By Dr Ananya Mandal, MD
Asperger Syndrome is a development disorder that was first described by Viennese paediatrician, Hans Asperger, in the 1940’s. The disease however found a place in the official guidebook of all mental diseases called the Diagnostic and Statistical Manual of Mental Disorders DSM-IV (Fourth Edition) in 1994.
Asperger syndrome is part of the Autism Spectrum disorders (ASD) but is significantly different from typical autism by the fact that the children with this condition have normal or high IQ.
The exact cause of the condition is unknown but it seems to have a basis in genetics as well as neurological development.
Developmental disorders are classified into three broad categories:-
Development of social skills and relations
Use of language for communication
Behavioural and stylistic characteristics repetitive features or narrow range of interests
The defects in each of these categories may range from relatively mild to severe and ranges widely among the various disorders in the autism spectrum including Asperger syndrome.
Several authorities believe that Asperger syndrome is just a milder form of autism or that the conditions are linked by broad clinical similarities.
Asperger syndrome is characterized by normal or higher cognitive abilities and a relatively normal language function compared to other disorders in the Autism spectrum disorders.
Clinical features of Asperger syndrome
The hallmark features of Asperger syndrome include normal language development and normal or higher than normal IQ. The children with the condition tend to have a narrow range of interest.
The interest may be in specific intellectual areas with an obsessive intensity. There may be interest in math or in reading or science. The child may want to learn everything possible on the subject and want to dwell in the subject in all conversations and play time.
In fact when the first case was described in 1944, the interest was in modes of transport with the children described being fascinated with memorizing tram lines in Vienna.
There is also a definite lack of social skills. The difficulty is not in interacting with the others but in making effective interactions and conversations. The children with Asperger syndrome tend to fail in reading the other person’s needs and body language and thus fail to respond appropriately.
Children with Asperger syndrome may also fail to understand jokes and appreciate humour. This however is not universal among all children with Asperger syndrome and the mistaken belief that all children with autism and Asperger syndrome are humour-less is baseless.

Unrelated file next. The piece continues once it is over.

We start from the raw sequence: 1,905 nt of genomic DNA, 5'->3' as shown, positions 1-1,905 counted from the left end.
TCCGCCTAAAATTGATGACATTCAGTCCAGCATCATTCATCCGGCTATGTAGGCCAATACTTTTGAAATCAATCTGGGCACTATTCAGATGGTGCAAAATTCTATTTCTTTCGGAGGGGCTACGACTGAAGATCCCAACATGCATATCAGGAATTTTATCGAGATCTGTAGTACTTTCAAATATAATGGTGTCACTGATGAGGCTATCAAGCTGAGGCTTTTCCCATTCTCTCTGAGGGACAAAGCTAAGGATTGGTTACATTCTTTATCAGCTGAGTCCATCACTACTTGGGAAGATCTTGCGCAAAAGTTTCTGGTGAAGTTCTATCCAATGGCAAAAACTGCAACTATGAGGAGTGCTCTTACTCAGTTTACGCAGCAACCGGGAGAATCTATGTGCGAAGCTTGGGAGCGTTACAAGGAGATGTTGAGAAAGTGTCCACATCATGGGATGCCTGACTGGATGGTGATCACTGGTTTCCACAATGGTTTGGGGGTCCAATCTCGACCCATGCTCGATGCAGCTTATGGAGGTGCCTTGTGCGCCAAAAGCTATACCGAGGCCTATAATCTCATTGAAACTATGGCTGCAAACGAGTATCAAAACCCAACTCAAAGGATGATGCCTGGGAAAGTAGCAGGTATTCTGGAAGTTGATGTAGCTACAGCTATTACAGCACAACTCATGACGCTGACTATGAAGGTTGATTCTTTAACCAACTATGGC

Asperger syndrome with age
With age the symptoms may change but the overall problem remains in place. While some features increase or decrease in severity some like social and communication problems may remain.
In preschool aged child there is no single, uniform presenting picture of Asperger syndrome. The problems may be similar to typical autism with language delays and social difficulties.
However, with age the child catches up on language skills and IQ but fails to recover the social difficulties. Most children enter kindergarten without having been diagnosed. Those with other problems such as hyperactivity, inattention, aggression or frequent tantrums and outbursts may be detected earlier.
The problems of socialization and behavioural adjustment surface as the child grows into middle and high school.
As the Asperger children grow up they overcome most of the problems but fail to recover from their social and behavioural difficulties.
The defect is not clearly understood. However, with extensive brain imaging studies and neuroanatomical studies it is found that there is a defect in the connections between the amygdala – seat of human emotions, and the cerebral cortex that regulate response.
Exposure to toxins while still within the mother’s womb also acts as a major link to autism and Asperger syndrome.
Cerebellar dysfunction and dysfunction in the levels of serotonin in the brain are also cited as underlying pathologies behind autism in general. None of these are clearly proven.
Reviewed by April Cashin-Garbutt, BA Hons (Cantab)
Last Updated: May 26, 2013